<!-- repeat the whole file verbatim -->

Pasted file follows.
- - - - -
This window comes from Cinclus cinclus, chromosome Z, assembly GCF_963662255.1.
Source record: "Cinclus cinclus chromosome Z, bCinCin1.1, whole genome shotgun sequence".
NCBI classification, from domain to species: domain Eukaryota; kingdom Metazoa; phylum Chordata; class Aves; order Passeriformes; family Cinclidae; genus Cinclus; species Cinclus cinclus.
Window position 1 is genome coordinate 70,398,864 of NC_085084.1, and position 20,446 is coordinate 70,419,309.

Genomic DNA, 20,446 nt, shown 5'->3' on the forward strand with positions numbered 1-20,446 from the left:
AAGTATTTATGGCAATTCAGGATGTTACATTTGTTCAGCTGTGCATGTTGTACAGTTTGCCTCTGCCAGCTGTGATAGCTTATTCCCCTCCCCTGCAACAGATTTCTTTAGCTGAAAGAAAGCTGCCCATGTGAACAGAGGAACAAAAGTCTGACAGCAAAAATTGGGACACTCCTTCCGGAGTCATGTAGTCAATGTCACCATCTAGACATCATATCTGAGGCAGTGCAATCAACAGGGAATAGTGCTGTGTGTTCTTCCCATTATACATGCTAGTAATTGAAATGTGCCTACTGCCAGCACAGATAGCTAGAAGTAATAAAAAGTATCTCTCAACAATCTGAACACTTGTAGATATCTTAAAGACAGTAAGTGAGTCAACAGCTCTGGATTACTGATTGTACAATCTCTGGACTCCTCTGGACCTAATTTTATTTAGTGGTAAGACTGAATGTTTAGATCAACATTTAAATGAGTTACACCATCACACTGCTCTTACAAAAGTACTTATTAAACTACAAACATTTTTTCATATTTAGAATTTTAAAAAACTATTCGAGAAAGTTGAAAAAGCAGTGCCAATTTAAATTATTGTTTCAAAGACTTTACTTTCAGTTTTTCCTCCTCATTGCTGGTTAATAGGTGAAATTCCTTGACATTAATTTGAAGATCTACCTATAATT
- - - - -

This window comes from Cinclus cinclus, chromosome Z, assembly GCF_963662255.1.
Source record: "Cinclus cinclus chromosome Z, bCinCin1.1, whole genome shotgun sequence".
NCBI classification, from domain to species: domain Eukaryota; kingdom Metazoa; phylum Chordata; class Aves; order Passeriformes; family Cinclidae; genus Cinclus; species Cinclus cinclus.
Window position 1 is genome coordinate 70,398,864 of NC_085084.1, and position 20,446 is coordinate 70,419,309.

Genomic DNA, 20,446 nt, shown 5'->3' on the forward strand with positions numbered 1-20,446 from the left:
AAGTATTTATGGCAATTCAGGATGTTACATTTGTTCAGCTGTGCATGTTGTACAGTTTGCCTCTGCCAGCTGTGATAGCTTATTCCCCTCCCCTGCAACAGATTTCTTTAGCTGAAAGAAAGCTGCCCATGTGAACAGAGGAACAAAAGTCTGACAGCAAAAATTGGGACACTCCTTCCGGAGTCATGTAGTCAATGTCACCATCTAGACATCATATCTGAGGCAGTGCAATCAACAGGGAATAGTGCTGTGTGTTCTTCCCATTATACATGCTAGTAATTGAAATGTGCCTACTGCCAGCACAGATAGCTAGAAGTAATAAAAAGTATCTCTCAACAATCTGAACACTTGTAGATATCTTAAAGACAGTAAGTGAGTCAACAGCTCTGGATTACTGATTGTACAATCTCTGGACTCCTCTGGACCTAATTTTATTTAGTGGTAAGACTGAATGTTTAGATCAACATTTAAATGAGTTACACCATCACACTGCTCTTACAAAAGTACTTATTAAACTACAAACATTTTTTCATATTTAGAATTTTAAAAAACTATTCGAGAAAGTTGAAAAAGCAGTGCCAATTTAAATTATTGTTTCAAAGACTTTACTTTCAGTTTTTCCTCCTCATTGCTGGTTAATAGGTGAAATTCCTTGACATTAATTTGAAGATCTACCTATAATT